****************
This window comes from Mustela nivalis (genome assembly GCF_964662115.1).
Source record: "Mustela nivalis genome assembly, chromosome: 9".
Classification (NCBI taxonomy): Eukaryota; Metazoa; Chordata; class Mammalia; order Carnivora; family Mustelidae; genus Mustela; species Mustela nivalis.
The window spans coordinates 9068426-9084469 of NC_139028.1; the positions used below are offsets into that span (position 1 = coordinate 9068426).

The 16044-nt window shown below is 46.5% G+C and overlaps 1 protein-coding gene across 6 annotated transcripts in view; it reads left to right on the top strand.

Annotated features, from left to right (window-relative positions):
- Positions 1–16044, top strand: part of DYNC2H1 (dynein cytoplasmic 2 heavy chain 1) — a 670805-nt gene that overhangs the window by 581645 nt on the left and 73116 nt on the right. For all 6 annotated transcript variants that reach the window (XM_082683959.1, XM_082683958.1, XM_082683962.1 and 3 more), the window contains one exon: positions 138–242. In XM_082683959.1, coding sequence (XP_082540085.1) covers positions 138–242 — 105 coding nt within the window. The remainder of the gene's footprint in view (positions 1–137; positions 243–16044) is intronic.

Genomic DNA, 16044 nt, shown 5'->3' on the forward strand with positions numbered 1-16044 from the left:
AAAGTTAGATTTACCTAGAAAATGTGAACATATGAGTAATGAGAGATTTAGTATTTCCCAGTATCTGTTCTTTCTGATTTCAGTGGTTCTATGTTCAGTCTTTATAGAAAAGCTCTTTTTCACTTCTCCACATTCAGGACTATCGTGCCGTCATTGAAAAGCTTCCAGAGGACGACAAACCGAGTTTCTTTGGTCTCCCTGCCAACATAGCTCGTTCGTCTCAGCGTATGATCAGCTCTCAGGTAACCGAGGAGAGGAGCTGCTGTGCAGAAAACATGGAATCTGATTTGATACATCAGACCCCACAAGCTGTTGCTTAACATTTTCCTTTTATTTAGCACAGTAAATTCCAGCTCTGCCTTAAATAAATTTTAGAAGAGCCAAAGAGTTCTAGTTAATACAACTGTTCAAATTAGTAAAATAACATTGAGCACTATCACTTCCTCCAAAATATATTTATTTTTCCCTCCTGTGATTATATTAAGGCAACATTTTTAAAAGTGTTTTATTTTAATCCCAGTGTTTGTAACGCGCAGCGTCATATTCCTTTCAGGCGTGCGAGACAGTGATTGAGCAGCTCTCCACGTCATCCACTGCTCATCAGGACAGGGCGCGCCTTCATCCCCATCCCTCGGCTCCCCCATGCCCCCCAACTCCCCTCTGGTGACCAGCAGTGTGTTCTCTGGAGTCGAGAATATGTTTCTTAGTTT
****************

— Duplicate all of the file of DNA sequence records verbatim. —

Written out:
This window comes from Mustela nivalis (genome assembly GCF_964662115.1).
Source record: "Mustela nivalis genome assembly, chromosome: 9".
Classification (NCBI taxonomy): Eukaryota; Metazoa; Chordata; class Mammalia; order Carnivora; family Mustelidae; genus Mustela; species Mustela nivalis.
The window spans coordinates 9068426-9084469 of NC_139028.1; the positions used below are offsets into that span (position 1 = coordinate 9068426).

The 16044-nt window shown below is 46.5% G+C and overlaps 1 protein-coding gene across 6 annotated transcripts in view; it reads left to right on the top strand.

Annotated features, from left to right (window-relative positions):
- Positions 1–16044, top strand: part of DYNC2H1 (dynein cytoplasmic 2 heavy chain 1) — a 670805-nt gene that overhangs the window by 581645 nt on the left and 73116 nt on the right. For all 6 annotated transcript variants that reach the window (XM_082683959.1, XM_082683958.1, XM_082683962.1 and 3 more), the window contains one exon: positions 138–242. In XM_082683959.1, coding sequence (XP_082540085.1) covers positions 138–242 — 105 coding nt within the window. The remainder of the gene's footprint in view (positions 1–137; positions 243–16044) is intronic.

Genomic DNA, 16044 nt, shown 5'->3' on the forward strand with positions numbered 1-16044 from the left:
AAAGTTAGATTTACCTAGAAAATGTGAACATATGAGTAATGAGAGATTTAGTATTTCCCAGTATCTGTTCTTTCTGATTTCAGTGGTTCTATGTTCAGTCTTTATAGAAAAGCTCTTTTTCACTTCTCCACATTCAGGACTATCGTGCCGTCATTGAAAAGCTTCCAGAGGACGACAAACCGAGTTTCTTTGGTCTCCCTGCCAACATAGCTCGTTCGTCTCAGCGTATGATCAGCTCTCAGGTAACCGAGGAGAGGAGCTGCTGTGCAGAAAACATGGAATCTGATTTGATACATCAGACCCCACAAGCTGTTGCTTAACATTTTCCTTTTATTTAGCACAGTAAATTCCAGCTCTGCCTTAAATAAATTTTAGAAGAGCCAAAGAGTTCTAGTTAATACAACTGTTCAAATTAGTAAAATAACATTGAGCACTATCACTTCCTCCAAAATATATTTATTTTTCCCTCCTGTGATTATATTAAGGCAACATTTTTAAAAGTGTTTTATTTTAATCCCAGTGTTTGTAACGCGCAGCGTCATATTCCTTTCAGGCGTGCGAGACAGTGATTGAGCAGCTCTCCACGTCATCCACTGCTCATCAGGACAGGGCGCGCCTTCATCCCCATCCCTCGGCTCCCCCATGCCCCCCAACTCCCCTCTGGTGACCAGCAGTGTGTTCTCTGGAGTCGAGAATATGTTTCTTAGTTT